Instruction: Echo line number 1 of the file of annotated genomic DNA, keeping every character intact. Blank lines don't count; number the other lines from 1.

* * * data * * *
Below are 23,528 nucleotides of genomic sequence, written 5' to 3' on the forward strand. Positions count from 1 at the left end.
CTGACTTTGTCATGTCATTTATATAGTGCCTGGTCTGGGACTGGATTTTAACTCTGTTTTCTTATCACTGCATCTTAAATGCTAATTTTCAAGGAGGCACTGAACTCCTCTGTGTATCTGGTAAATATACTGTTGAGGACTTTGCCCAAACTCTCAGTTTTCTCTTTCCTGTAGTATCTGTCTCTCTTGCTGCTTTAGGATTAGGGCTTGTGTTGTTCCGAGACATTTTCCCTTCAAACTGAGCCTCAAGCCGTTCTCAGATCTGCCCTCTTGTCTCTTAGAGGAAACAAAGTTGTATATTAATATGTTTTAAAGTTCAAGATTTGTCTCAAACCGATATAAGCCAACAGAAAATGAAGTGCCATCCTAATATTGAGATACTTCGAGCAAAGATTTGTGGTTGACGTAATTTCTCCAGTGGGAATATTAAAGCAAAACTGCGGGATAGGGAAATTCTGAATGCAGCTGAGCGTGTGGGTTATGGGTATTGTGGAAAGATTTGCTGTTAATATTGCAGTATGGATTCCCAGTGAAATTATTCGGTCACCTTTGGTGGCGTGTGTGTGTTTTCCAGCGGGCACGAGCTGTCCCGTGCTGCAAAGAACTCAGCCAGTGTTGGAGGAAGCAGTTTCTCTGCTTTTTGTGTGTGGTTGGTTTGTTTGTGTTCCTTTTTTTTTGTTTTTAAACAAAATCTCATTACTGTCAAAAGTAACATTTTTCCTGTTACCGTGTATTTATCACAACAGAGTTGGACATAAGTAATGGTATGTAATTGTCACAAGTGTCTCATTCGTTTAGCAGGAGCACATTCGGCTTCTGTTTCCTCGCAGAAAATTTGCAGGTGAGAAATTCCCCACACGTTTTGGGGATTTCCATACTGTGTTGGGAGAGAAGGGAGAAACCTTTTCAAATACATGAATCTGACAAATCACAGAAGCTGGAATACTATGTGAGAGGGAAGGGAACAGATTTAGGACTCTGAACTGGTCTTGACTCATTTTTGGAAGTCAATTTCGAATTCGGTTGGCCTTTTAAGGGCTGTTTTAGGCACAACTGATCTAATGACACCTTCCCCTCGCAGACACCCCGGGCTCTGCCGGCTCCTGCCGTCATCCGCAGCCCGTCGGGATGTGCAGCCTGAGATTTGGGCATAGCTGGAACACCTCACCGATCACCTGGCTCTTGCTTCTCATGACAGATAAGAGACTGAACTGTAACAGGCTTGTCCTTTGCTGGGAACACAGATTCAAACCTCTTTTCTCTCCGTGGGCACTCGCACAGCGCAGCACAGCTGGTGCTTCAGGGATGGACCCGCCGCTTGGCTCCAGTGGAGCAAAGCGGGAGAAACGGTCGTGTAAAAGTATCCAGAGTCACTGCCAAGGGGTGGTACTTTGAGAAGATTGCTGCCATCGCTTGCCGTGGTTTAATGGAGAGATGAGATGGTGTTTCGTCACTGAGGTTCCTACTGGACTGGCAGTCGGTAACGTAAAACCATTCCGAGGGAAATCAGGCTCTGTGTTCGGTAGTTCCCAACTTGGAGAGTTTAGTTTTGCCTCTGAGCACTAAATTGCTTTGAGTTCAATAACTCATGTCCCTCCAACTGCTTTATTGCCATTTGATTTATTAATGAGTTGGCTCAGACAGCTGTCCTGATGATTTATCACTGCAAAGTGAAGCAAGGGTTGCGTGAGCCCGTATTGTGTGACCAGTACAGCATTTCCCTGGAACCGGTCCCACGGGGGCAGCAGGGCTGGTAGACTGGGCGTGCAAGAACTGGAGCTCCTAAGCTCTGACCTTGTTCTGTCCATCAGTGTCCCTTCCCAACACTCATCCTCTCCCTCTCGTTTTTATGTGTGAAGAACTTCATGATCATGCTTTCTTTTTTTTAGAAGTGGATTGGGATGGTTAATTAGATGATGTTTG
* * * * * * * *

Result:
Below are 23,528 nucleotides of genomic sequence, written 5' to 3' on the forward strand. Positions count from 1 at the left end.